Create Stunning Black and White Images with Nik Silver Efex Pro 2 | Gary Detonnancourt | Skillshare

Create Stunning Black and White Images with Nik Silver Efex Pro 2

Gary Detonnancourt, More Than A Snapshot

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16 Lessons (1h 20m)
    • 1. Silver Effects Pro 2 Promotional Video

      1:47
    • 2. Welcome to the course

      1:20
    • 3. How to Install the Nik Collection for Free

      8:43
    • 4. Three Ways to Launch the Nik Collection

      6:50
    • 5. User Interface for the Nik Collection

      9:06
    • 6. Accessing the Selective Tool in Photoshop

      1:07
    • 7. How To Undo Settings

      3:18
    • 8. Settings

      2:55
    • 9. How to Use Nik Silver Effects Pro 2

      6:15
    • 10. Complete Manual B&W Conversion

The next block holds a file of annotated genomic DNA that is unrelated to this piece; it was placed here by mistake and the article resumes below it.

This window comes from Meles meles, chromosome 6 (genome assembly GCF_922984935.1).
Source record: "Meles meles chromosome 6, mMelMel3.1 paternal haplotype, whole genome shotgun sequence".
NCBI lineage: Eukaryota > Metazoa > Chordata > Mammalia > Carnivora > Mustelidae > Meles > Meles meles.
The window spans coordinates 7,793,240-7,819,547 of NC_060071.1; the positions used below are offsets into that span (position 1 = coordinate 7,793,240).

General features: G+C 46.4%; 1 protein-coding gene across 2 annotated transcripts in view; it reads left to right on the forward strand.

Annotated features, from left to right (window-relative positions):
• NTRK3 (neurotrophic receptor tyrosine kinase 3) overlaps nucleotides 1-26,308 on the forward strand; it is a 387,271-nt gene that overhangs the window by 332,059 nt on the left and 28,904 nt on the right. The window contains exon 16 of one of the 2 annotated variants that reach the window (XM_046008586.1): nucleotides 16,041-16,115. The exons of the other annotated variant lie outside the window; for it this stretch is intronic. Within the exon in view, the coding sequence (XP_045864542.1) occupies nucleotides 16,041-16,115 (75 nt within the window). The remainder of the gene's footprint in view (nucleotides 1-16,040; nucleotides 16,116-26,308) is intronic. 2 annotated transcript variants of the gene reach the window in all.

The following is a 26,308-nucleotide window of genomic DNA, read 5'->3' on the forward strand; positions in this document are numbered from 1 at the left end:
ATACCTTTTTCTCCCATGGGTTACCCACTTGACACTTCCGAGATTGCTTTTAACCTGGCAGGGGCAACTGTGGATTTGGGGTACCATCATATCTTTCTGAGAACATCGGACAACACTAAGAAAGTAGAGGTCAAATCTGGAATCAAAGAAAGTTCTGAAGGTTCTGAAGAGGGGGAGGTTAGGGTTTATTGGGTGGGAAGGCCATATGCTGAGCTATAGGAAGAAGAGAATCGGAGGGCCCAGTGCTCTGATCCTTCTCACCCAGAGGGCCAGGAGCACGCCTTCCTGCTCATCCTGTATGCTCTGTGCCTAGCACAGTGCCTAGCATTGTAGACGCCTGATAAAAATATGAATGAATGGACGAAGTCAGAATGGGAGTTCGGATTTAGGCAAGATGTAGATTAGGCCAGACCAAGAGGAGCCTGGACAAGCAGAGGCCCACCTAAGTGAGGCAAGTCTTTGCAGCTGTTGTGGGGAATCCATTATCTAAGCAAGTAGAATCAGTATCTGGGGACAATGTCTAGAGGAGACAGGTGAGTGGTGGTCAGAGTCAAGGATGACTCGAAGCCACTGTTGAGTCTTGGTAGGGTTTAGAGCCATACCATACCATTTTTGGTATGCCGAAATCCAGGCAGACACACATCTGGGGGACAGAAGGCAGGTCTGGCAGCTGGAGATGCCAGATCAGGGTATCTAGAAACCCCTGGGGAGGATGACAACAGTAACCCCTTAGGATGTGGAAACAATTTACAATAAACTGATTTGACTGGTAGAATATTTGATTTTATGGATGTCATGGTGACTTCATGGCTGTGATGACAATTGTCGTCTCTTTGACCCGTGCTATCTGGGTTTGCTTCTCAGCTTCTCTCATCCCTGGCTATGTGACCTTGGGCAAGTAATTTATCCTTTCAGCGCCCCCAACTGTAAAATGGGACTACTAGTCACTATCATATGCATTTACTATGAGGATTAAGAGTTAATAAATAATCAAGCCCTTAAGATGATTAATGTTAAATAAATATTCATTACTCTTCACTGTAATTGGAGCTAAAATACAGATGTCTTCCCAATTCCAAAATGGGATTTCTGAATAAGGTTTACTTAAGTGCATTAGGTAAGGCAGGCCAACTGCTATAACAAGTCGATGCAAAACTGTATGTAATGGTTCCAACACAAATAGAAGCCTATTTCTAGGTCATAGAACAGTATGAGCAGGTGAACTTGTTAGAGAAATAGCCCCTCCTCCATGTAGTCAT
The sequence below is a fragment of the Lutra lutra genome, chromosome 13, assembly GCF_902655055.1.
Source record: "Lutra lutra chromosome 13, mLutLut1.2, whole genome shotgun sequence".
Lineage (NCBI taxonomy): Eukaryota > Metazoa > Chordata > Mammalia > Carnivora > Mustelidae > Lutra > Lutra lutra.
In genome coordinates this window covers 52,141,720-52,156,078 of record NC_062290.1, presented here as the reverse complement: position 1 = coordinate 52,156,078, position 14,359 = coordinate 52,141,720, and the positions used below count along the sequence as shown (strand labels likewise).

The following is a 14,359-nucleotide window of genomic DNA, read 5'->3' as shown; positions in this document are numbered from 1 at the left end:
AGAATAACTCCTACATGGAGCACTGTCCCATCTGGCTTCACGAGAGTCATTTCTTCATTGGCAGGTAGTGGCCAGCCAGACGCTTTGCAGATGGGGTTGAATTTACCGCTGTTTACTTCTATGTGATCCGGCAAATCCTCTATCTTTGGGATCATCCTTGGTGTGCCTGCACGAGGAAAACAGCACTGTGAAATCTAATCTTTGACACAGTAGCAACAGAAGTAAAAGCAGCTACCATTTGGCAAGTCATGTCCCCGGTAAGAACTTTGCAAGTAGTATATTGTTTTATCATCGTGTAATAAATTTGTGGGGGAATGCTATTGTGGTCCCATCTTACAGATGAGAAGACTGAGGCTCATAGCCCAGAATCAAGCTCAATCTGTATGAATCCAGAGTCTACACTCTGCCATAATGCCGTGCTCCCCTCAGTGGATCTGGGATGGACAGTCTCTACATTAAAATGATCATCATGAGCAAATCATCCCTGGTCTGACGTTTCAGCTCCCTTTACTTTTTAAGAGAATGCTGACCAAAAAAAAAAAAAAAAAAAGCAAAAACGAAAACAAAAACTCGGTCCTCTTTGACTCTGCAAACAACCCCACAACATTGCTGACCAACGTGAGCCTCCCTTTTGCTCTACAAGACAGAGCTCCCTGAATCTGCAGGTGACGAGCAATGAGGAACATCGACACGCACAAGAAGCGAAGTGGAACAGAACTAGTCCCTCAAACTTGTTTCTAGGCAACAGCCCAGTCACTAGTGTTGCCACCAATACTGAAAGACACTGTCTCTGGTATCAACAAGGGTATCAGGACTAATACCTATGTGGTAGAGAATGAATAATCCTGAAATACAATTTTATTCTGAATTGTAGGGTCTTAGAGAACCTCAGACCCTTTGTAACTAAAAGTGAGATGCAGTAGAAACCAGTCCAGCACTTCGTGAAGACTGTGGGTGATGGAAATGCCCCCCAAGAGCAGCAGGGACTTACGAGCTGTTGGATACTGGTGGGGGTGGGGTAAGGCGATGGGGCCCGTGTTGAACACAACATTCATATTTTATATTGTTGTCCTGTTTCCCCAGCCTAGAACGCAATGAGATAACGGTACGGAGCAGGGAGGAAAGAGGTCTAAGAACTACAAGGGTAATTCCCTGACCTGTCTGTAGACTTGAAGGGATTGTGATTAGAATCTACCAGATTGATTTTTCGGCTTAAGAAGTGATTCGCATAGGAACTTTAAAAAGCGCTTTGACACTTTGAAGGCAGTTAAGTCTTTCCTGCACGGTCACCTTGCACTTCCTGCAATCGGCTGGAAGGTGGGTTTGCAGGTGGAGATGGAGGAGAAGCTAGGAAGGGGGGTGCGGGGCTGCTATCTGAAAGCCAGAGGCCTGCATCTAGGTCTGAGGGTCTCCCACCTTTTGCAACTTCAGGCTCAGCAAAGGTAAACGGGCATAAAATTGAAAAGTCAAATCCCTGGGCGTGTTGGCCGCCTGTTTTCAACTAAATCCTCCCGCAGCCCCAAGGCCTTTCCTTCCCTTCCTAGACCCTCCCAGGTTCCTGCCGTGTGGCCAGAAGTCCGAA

20:24
    • 11. How Selectively Apply Effects with the Brush Tool

      2:29
    • 12. How to Create and Use Presets

      5:04
    • 13. Importing Presets for Silver Effects Pro 2

      3:35
    • 14. How to Export and Share Your Presets

      1:16
    • 15. Combining Plugins with Silver Effects

      4:05
    • 16. Final Project for Silver Effects Pro 2

      1:39

About This Class

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This course will teach you how to convert your color images to black and white and make them look fantastic.  

You will learn to:

  • Make exposure adjustments
  • Contrast adjustments
  • Use presets
  • Save presets
  • Import/Export presets
  • How to create your own B&W recipe from scratch